Sunday, November 14, 2010

How not to end up in court.

I find myself compelled to discuss the following article about a trial in progress against a BDSM Master, accused by a slave who has - since her accusation - moved back in with him. Oy Vey!

Let's look at what it means to be a slave. To quote from the 5-page negotiation contract that she signed, "By signing this slavery contract, it is agreed that slave gives up all rights to her own person in every manner, and that Master takes entire possession of slave as property.” This is one of the primary distinctions between being a submissive and being a slave.

Submissives can request renegotiation, or even say no, though there will likely be consequences to such a strong action. A slave, by most definitions, has willingly given up the right to negotiate and to refuse, and has expressly turned over his or her well-being to the Master/Mistress in whatever way is negotiated in the terms of the contract. Thus, when "Prosecutors allege he acted illegally because she did not consent that time to being handcuffed and beaten," it is clear that the prosecutors do not understand the Master/slave (M/s) dynamic. As a slave, her permission is not given on a "this time" vs. "that time" basis. She has agreed to become his property, and he can do with his property what he wishes.

That said, this is why it is SO important not to rush into an M/s contract. Giving up one's rights is no small matter - the only way for a slave to get free used to be to Run Away! Today, in the modern free world, it may be that a consensual slave can change his/her mind and break the contract, but this is emotionally a BIG deal for all involved, and nothing to bandy about as a regular back-up plan. It is imperative that one takes the time to get to know the Master/Mistress fully, and to be explicitly clear in the negotiation what is and is not to be agreed to in the contract.

For example, "Prosecutors say he was angry because she wanted to end their relationship after catching him having sex with another woman in a nightclub's parking lot." Did their contract state that "Master may engage in sexual activity with whomever he chooses with or without slave's knowledge?" It may have been implied, but if clearly stated, she had given up her right to get upset, or to use that as an excuse to void the contract.

Additionally, beating one's partner out of anger is always a challenging situation, even when she/he has relinquished the right of refusal. There's no more I can say about that.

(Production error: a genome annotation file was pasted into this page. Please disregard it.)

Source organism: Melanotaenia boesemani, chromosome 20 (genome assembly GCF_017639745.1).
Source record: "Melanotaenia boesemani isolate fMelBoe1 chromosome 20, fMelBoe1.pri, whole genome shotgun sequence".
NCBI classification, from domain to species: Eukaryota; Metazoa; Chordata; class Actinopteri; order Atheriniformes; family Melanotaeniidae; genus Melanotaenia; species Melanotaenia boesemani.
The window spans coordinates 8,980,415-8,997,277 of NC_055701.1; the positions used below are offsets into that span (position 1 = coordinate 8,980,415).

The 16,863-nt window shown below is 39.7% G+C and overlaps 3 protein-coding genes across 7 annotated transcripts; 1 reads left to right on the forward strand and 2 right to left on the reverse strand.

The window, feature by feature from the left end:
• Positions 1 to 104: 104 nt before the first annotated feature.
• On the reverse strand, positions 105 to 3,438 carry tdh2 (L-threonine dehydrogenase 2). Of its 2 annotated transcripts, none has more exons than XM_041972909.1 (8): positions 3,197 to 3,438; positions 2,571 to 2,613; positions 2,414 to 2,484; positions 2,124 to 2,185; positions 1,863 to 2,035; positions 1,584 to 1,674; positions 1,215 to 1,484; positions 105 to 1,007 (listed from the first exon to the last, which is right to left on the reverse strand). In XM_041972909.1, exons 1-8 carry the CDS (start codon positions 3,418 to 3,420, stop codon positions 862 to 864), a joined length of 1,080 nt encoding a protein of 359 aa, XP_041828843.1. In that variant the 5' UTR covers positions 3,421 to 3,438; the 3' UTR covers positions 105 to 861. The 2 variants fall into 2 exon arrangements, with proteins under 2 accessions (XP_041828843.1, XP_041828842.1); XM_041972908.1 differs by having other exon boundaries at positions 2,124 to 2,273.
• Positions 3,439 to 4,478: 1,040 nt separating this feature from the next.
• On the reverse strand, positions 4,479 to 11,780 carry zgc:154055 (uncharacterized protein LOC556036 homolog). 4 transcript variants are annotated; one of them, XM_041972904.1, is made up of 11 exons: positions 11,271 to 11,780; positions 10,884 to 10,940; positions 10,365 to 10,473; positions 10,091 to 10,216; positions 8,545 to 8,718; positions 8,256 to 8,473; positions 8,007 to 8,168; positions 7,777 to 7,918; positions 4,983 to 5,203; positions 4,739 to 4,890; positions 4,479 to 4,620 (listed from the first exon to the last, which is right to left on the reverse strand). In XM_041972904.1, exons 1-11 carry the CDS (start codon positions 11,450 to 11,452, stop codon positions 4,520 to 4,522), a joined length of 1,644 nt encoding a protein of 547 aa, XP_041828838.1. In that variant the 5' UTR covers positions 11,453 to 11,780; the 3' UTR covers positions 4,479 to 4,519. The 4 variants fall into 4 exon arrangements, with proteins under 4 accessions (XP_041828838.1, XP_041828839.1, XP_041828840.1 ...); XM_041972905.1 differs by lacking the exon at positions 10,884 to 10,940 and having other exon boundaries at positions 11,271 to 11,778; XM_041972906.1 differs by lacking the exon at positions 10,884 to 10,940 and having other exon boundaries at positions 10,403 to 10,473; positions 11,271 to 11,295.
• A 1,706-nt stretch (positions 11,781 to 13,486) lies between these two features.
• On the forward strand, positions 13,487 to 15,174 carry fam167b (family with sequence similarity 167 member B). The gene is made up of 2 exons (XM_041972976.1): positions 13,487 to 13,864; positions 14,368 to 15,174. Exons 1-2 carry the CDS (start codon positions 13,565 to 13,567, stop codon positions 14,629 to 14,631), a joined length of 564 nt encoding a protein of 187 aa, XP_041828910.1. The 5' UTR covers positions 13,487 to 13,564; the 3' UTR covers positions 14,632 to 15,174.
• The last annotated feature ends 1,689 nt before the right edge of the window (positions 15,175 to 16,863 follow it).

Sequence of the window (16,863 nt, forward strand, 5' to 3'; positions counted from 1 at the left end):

So in February she "told friends, an emergency room nurse and doctor, a police sergeant and a police detective that Wise attacked her." Also, she "neither told police nor the doctor about her lifestyle because she was embarrassed." Now she say that it was consensual, and she denies the attack.

Now he's on trial. Excuse me, but WHAT DID SHE THINK WOULD HAPPEN?!

We have GOT to come out of the closet, people! We like what we like. Society will only get re-educated one person at a time, and it starts with each one of us opening up to someone.

It is VERY important when you're involved in any kind of consensual play dynamic that could leave bruising or marks to out yourself to your doctors! They are required, by law, to notify 'the authorities' when they see signs of possible physical abuse. Said conversation might go like this:

"Hi Doc. I want to make you aware that I engage in consensual BDSM, which means that I may occasionally show up with bruises, scrapes, or burns (or whatever result given the manner of kink you enjoy). Again, this is consensual, and I do not want you to worry or notify the authorities without asking me about it first. I promise that I will tell you if it was against my wishes. Do we have a deal?"

Furthermore, you now have an opening to educate your doctor if he/she has questions, and that is a service for the whole community! My doctor said, "I only care that you're healthy and happy. If you say you are, we're good." AWEsome.

Now, RE: her choice to go to the cops... Perhaps it WAS abuse. M/s relationships are complex emotional constructs. Perhaps she was emotionally triggered at the thought that he might be "cheating on her," and perhaps he lost his control and beat her out of anger. If that was outside the negotiated realm of their contract, it may have constituted non-consensual abuse. If that is so, I'm glad she took the step to get support. (In which case, one must wonder about her mental state since she's chosen to return to her "abuser.")

There are too many unknown details to say much more, only that:
1) it's unfortunate that people may draw false assumptions about the BDSM lifestyle & it's participants from this case,
2) yes - it's a very complex system of relationship, and
3) it is dangerous, given our current legal system, when either party brings in outside influences without fully considering the consequences.

I wish both parties a successful outcome.

M. Makael Newby, 2010 - All Rights Reserved -

Thursday, November 4, 2010

A story worth reading

Sorry, y'all, not a new blog just yet, but I MUST share this link with you. This is a blog post from a mother, about her 5 y.o. son and the reaction of several other mothers to her son's choice of Halloween costume. He decided to be Daphne, from Scooby Doo.

PLEASE read and share this. Bullying is, at least to some extent, learned from the parent's intolerance.

Happy November,